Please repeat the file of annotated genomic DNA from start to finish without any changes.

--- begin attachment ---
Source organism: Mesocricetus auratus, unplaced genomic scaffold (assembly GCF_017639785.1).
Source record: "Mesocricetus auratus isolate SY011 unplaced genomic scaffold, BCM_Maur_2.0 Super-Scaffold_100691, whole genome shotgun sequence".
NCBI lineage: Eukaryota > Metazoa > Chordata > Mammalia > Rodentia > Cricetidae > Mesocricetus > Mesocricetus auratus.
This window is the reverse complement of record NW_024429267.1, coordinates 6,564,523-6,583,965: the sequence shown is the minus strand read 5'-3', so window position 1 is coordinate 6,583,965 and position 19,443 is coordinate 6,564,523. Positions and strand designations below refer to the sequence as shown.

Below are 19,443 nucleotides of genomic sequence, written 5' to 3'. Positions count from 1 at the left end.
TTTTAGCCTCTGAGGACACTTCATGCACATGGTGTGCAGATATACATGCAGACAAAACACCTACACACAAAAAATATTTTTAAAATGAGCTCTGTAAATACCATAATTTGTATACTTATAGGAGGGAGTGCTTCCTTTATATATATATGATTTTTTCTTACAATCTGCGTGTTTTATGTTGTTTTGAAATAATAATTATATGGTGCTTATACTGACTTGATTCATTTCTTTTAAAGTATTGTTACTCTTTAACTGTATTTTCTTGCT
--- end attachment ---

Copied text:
Source organism: Mesocricetus auratus, unplaced genomic scaffold (assembly GCF_017639785.1).
Source record: "Mesocricetus auratus isolate SY011 unplaced genomic scaffold, BCM_Maur_2.0 Super-Scaffold_100691, whole genome shotgun sequence".
NCBI lineage: Eukaryota > Metazoa > Chordata > Mammalia > Rodentia > Cricetidae > Mesocricetus > Mesocricetus auratus.
This window is the reverse complement of record NW_024429267.1, coordinates 6,564,523-6,583,965: the sequence shown is the minus strand read 5'-3', so window position 1 is coordinate 6,583,965 and position 19,443 is coordinate 6,564,523. Positions and strand designations below refer to the sequence as shown.

Below are 19,443 nucleotides of genomic sequence, written 5' to 3'. Positions count from 1 at the left end.
TTTTAGCCTCTGAGGACACTTCATGCACATGGTGTGCAGATATACATGCAGACAAAACACCTACACACAAAAAATATTTTTAAAATGAGCTCTGTAAATACCATAATTTGTATACTTATAGGAGGGAGTGCTTCCTTTATATATATATGATTTTTTCTTACAATCTGCGTGTTTTATGTTGTTTTGAAATAATAATTATATGGTGCTTATACTGACTTGATTCATTTCTTTTAAAGTATTGTTACTCTTTAACTGTATTTTCTTGCT